Giorgio de Chirico’s Shadowed Geometry

October 23, 2019
A black and white photo of a man walking down a sloping street in front of a wall transected by shadow
Georg Rafisch, “headless,” 2015 / Flickr

When I lived in the Trastevere neighborhood of Rome, I made a point of stopping in San Francesco a Ripa whenever I was running errands. The church houses Bernini’s masterpiece L’Estasi della Beata Ludovica Albertoni. Light and shadows passing through the high hidden chapel windows change throughout the day, and they place the Blessed Ludovica in communication with the city outside as well as with the heavens. In the very same church is the locked chapel where painter Giorgio de Chirico (1888–1978) is buried. In 1992 his widow, Isa Far, moved his remains there from Verano cemetery and gave the Franciscans, to whom she was close, three de Chirico paintings. These are hung within a severe geometrical arrangement of rectangles and arches that give the visitor the sense of actually entering a metaphysical de Chirico painting.

I wonder if placing her husband in a church with one of the great works of the seventeenth century was a joke typical of the de Chirico sense of humor.

I wonder if placing her husband in a church with one of the great works of the seventeenth century was a joke typical of the de Chirico sense of humor. One of his famous pieces of art criticism was the 1921 provocation in Mario Broglio’s journal Valoria Plastici (Plastic Values). “La mania del seicento” was a take-down of what de Chirico saw as the contemporary “baroque obsession.” Or maybe, instead, Isa was playing a different kind of joke, referencing the later paintings and sculptures with which her husband walked back his early dismissal of the “easily understood” and “bourgeois banality” of the baroque.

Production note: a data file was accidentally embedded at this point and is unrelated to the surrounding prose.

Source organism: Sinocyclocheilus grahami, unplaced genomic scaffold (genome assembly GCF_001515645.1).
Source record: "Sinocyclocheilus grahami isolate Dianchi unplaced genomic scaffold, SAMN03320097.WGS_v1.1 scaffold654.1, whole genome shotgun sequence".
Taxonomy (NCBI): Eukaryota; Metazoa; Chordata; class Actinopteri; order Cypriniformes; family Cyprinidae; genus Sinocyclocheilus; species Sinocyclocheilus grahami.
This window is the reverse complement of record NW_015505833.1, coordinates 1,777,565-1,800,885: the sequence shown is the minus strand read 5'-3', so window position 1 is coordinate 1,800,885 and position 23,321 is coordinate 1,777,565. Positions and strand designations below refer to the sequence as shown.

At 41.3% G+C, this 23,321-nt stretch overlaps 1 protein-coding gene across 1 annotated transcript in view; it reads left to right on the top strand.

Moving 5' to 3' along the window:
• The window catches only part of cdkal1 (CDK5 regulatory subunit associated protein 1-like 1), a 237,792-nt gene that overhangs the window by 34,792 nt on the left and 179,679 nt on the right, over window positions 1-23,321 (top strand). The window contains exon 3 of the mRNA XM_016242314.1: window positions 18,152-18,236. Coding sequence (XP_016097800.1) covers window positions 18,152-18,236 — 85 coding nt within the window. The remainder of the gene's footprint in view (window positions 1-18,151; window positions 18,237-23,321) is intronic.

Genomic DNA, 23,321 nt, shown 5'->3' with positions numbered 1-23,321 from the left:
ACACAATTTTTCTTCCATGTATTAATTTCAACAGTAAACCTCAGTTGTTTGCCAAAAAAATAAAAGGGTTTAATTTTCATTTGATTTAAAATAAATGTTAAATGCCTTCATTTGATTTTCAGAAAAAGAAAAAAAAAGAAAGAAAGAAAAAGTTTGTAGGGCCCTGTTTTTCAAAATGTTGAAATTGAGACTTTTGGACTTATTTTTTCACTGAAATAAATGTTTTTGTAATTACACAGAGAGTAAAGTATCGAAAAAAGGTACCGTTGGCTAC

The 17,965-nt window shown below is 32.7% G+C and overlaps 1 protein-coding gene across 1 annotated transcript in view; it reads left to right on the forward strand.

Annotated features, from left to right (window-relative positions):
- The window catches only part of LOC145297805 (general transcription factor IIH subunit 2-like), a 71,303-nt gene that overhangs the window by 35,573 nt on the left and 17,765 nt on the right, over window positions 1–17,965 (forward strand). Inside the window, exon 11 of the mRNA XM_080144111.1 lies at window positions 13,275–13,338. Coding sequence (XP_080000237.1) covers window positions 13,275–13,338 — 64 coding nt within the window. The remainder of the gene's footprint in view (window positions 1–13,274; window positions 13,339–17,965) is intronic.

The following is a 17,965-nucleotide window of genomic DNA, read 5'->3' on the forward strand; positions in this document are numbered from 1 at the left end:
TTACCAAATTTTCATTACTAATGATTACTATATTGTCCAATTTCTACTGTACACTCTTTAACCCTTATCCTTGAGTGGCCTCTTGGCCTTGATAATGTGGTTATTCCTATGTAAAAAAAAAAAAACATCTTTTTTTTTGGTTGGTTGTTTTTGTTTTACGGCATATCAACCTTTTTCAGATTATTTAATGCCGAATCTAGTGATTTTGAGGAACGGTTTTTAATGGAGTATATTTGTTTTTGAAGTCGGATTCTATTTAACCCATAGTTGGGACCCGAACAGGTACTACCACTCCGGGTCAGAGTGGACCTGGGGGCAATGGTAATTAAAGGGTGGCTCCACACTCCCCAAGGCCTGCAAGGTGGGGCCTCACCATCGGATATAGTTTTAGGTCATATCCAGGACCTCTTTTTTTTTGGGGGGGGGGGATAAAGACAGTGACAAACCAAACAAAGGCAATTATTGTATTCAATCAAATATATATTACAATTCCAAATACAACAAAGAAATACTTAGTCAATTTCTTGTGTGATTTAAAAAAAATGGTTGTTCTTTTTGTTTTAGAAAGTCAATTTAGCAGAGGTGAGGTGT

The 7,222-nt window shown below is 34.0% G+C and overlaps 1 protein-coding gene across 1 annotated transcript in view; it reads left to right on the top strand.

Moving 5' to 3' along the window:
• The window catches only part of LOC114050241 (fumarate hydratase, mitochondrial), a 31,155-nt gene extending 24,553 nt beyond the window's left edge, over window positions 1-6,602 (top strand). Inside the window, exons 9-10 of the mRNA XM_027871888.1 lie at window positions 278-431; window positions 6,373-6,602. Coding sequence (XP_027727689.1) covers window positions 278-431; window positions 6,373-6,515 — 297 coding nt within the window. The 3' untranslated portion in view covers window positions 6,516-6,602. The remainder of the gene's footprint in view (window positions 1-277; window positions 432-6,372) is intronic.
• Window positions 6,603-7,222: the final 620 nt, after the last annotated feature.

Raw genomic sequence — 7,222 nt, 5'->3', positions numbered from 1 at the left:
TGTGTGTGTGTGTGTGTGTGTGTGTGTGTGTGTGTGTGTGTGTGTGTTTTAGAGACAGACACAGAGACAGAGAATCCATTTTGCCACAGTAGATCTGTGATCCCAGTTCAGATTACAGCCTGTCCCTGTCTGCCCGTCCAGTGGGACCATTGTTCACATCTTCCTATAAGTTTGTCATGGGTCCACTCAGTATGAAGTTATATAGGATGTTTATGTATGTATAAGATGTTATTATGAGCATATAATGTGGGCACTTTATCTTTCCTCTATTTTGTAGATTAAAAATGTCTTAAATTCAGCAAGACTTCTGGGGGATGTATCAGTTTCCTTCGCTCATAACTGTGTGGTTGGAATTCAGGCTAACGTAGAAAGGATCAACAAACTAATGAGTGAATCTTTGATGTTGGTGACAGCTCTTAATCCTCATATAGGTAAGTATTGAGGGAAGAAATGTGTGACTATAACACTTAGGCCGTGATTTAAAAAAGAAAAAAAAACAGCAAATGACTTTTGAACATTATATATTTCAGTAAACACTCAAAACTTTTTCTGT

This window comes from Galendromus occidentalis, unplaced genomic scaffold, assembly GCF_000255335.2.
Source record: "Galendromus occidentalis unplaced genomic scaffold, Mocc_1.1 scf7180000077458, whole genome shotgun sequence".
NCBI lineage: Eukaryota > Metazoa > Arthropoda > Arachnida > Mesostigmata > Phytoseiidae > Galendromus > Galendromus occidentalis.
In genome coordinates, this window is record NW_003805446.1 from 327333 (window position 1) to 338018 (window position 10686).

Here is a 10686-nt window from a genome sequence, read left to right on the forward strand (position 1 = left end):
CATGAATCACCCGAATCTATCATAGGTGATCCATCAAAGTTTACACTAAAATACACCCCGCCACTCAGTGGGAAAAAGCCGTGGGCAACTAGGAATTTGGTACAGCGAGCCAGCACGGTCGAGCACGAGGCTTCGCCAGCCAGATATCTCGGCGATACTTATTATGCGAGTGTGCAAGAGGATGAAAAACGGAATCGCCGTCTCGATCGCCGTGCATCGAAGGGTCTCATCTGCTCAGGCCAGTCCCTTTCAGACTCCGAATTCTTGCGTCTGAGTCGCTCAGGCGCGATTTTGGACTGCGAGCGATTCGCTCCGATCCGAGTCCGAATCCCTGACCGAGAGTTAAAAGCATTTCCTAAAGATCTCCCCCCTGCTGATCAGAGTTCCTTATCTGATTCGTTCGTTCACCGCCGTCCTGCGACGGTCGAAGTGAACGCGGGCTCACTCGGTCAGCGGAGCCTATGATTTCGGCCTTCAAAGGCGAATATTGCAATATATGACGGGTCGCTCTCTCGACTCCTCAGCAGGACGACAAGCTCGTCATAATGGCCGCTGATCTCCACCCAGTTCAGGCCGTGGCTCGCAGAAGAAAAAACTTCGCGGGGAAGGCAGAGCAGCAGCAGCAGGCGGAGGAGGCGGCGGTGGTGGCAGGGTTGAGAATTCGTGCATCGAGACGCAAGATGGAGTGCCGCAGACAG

Both of de Chirico moods—the polemical metaphysical and the emotional baroque—are present in Stefania Heim’s wonderful new book, Geometry of Shadows (A Public Space Books, 2019). Heim has collected and translated all of Giorgio de Chirico’s known Italian-language poetry and drafts. This volume is a major achievement of research as well as sensitivity to the complex languages of the original. De Chirico was fluent in Greek, German, French, and Italian. He wrote most often in the latter two languages, through which he nevertheless threaded his multilingual sensibility.

Giorgio de Chirico was born in Greece to Italian parents. His father, Evaristo, was a civil engineer and a talented draftsman. His brother, Andrea, also became a writer and painter (and composer) under the pseudonym Alberto Savinio. In their early lives, the brothers joked that they were the Dioscuri, the twins Castor and Pollux who helped travelers. They worked and sometimes lived together. As young men, they left Greece for Munich, Germany, where Giorgio read Nietzsche. Giorgio often asserted the strong influence of Nietzsche in his work. Later the brothers lived (at times with their mother) in northern Italian cities (Milan, Florence, Ferrara) and Rome. They spent the years just before World War I in Paris. These cities supplied vistas of human architecture—arches, towers, unlikely angles—for Giorgio’s work.